FIG. 9 is an end view of the rack showing the pivot bolt 6 and spacer 7.
FIG. 10 shows another alternate form of the invention in which the rack is identical to the rack shown in FIG. 8. The method of attachment to the bed of the truck 1 is different and here consists of load distributing members 23' which may be circular washers or square members, as shown in the drawing. The members have openings 24 through which threaded bolts 4' are inserted and threadably lock with nuts 26. The load distributing members 23 are positioned on the un derside of the truck bed 1.
FIG. 12 shows an alternate form of connecting the cross member to the post 8. A plate 28 is welded to the end of the cross member and has openings 29 for the insertion of threaded bolts 30 therethrough. The bolts continue through openings 31 in the post and engage nuts 32. In this form of the invention, the cross member 15 may be readily removed from the posts so that when the rack is folded, the cross member will not interfere with the loading of the truck bed.
FIG. 13 shows still another form of the invention in which the cross member '15 is welded directly to the post member 8.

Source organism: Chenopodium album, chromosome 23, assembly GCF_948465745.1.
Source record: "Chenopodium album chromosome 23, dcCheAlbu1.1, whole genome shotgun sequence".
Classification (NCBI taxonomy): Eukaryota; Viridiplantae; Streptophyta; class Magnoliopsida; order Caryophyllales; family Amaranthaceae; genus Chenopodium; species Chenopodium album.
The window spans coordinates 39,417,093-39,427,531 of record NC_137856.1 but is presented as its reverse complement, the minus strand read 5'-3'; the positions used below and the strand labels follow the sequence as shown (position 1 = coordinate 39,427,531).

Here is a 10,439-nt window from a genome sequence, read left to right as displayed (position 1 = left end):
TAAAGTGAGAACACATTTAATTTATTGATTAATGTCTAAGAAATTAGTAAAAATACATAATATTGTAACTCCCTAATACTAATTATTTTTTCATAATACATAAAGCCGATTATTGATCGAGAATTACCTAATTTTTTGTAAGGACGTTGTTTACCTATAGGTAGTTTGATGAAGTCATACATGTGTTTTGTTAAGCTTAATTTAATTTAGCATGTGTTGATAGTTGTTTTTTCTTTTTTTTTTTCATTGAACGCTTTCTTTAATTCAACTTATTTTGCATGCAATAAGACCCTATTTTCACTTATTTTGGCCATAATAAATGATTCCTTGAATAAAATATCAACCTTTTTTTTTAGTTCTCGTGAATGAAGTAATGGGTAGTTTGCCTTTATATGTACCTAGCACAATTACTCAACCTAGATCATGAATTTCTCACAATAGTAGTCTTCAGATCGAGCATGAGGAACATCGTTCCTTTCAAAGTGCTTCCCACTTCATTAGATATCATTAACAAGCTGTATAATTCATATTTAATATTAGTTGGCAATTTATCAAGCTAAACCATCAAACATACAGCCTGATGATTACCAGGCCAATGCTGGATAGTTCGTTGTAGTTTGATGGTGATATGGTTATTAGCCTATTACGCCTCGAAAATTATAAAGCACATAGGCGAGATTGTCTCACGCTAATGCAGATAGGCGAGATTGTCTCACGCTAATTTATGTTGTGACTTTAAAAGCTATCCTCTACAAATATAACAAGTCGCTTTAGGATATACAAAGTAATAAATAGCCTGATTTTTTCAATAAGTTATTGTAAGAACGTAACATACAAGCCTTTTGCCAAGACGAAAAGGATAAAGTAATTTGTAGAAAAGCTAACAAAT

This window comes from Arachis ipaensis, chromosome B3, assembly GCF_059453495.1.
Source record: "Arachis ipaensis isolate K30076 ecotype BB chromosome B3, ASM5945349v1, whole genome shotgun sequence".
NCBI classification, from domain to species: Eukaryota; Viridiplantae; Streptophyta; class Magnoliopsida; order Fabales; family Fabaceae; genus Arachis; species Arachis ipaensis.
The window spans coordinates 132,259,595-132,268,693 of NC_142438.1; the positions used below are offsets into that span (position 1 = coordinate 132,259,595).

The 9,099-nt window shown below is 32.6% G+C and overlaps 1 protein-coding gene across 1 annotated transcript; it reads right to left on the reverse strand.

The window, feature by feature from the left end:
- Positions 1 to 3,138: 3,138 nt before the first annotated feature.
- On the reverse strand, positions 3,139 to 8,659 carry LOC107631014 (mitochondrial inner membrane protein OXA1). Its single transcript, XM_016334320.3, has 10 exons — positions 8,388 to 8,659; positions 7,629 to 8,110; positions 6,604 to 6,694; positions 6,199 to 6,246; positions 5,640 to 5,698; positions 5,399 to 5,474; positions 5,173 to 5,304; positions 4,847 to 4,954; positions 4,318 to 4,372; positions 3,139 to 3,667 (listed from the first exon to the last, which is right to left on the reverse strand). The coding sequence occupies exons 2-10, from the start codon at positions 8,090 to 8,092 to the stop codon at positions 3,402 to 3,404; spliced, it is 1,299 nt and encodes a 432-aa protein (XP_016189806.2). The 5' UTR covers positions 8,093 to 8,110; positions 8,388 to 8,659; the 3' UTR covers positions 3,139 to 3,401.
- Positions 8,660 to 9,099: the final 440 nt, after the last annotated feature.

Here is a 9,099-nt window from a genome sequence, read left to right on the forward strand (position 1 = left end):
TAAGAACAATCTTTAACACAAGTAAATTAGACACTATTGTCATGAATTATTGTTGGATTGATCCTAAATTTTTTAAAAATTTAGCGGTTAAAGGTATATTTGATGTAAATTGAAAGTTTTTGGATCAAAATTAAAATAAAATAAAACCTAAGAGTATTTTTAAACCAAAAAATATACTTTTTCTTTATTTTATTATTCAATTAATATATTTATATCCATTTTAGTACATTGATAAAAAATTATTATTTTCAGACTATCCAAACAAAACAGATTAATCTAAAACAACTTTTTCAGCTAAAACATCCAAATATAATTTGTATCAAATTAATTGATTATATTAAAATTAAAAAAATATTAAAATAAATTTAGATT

FIG. 14 shows a modified form of the invention in which the cross member 15 is formed with a bend at its end 15" and threaded bolts 30 may be inserted through openings 29 and through openings 31 in the post and engage threaded nuts 32.
Still another form of the invention is shown in 15 through 17. In this form of the invention the same channel member as previously described is used having a base 5a and upstanding flanges 5b and Sc ln addition, the same brace member as previously described is used with brace members 9 and 12 joined at pin 10 and held in locked position by locking sleeve 11 .'T h'e brace is pivotally connected to the post by bolt 13 and pivotally connected to the channel by bolt 5f. In thisform of the invention, the post is constructed usirig a channel member having flanges 33.and 34 and a base 35. The post is pivotally connected to the base channel by bolt 36. The post channel is interfitted with the base channel with member 34 located between flanges 5b and 5c and flanges 33 falling on the outside of the base channel. The advantage of this form of the invention is seen in FIG. 17 in which the channels fit within one another and the base 35 of the post channel forms a flat surface over most of the folded rack. It should be noted that washers 37 and a spacer 38 may be mounted on bolt 36.
The channel post provides an additional method of attaching the cross member 40. While it is obvious that the method of joining the cross member could be the same as shown in FIGS. 12, 13, 14 or FIG. 1, a preferred method is shown in FIG. 15. As shown in FIG. 15 the cross member is formed with pairs of parallel open ended slots 41 which are dimensioned and arranged for interfitting releasable connection with pairs of parallel open ended slots 42 formed in the distal end of the post. A single threaded bolt 43 inserted through opening 44 in the cross member and an opening in the post member and engaging threaded nut 45 is sufficient to releasably join the cross member and post.